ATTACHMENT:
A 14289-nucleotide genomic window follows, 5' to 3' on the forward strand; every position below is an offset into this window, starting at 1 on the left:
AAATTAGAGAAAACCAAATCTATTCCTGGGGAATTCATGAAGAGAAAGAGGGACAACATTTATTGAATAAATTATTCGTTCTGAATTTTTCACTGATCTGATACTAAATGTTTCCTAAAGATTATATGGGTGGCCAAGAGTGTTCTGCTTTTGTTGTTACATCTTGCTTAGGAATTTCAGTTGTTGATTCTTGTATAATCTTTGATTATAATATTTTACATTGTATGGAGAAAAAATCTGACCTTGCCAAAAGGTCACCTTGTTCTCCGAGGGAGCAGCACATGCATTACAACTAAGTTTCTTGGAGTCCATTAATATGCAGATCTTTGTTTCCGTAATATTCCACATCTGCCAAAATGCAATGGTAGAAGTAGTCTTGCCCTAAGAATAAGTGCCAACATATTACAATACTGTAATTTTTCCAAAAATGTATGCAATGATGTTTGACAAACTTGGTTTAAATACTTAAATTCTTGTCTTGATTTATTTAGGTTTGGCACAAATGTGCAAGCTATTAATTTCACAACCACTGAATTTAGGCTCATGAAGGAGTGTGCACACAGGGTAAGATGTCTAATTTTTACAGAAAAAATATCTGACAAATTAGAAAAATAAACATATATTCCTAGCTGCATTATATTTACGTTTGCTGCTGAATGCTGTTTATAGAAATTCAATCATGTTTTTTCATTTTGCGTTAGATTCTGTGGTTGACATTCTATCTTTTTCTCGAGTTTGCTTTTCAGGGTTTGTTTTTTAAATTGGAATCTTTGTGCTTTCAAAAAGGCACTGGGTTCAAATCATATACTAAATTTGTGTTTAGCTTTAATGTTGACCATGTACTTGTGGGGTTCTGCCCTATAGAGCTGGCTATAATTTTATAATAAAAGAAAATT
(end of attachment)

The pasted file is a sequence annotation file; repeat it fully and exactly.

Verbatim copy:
A 14289-nucleotide genomic window follows, 5' to 3' on the forward strand; every position below is an offset into this window, starting at 1 on the left:
AAATTAGAGAAAACCAAATCTATTCCTGGGGAATTCATGAAGAGAAAGAGGGACAACATTTATTGAATAAATTATTCGTTCTGAATTTTTCACTGATCTGATACTAAATGTTTCCTAAAGATTATATGGGTGGCCAAGAGTGTTCTGCTTTTGTTGTTACATCTTGCTTAGGAATTTCAGTTGTTGATTCTTGTATAATCTTTGATTATAATATTTTACATTGTATGGAGAAAAAATCTGACCTTGCCAAAAGGTCACCTTGTTCTCCGAGGGAGCAGCACATGCATTACAACTAAGTTTCTTGGAGTCCATTAATATGCAGATCTTTGTTTCCGTAATATTCCACATCTGCCAAAATGCAATGGTAGAAGTAGTCTTGCCCTAAGAATAAGTGCCAACATATTACAATACTGTAATTTTTCCAAAAATGTATGCAATGATGTTTGACAAACTTGGTTTAAATACTTAAATTCTTGTCTTGATTTATTTAGGTTTGGCACAAATGTGCAAGCTATTAATTTCACAACCACTGAATTTAGGCTCATGAAGGAGTGTGCACACAGGGTAAGATGTCTAATTTTTACAGAAAAAATATCTGACAAATTAGAAAAATAAACATATATTCCTAGCTGCATTATATTTACGTTTGCTGCTGAATGCTGTTTATAGAAATTCAATCATGTTTTTTCATTTTGCGTTAGATTCTGTGGTTGACATTCTATCTTTTTCTCGAGTTTGCTTTTCAGGGTTTGTTTTTTAAATTGGAATCTTTGTGCTTTCAAAAAGGCACTGGGTTCAAATCATATACTAAATTTGTGTTTAGCTTTAATGTTGACCATGTACTTGTGGGGTTCTGCCCTATAGAGCTGGCTATAATTTTATAATAAAAGAAAATT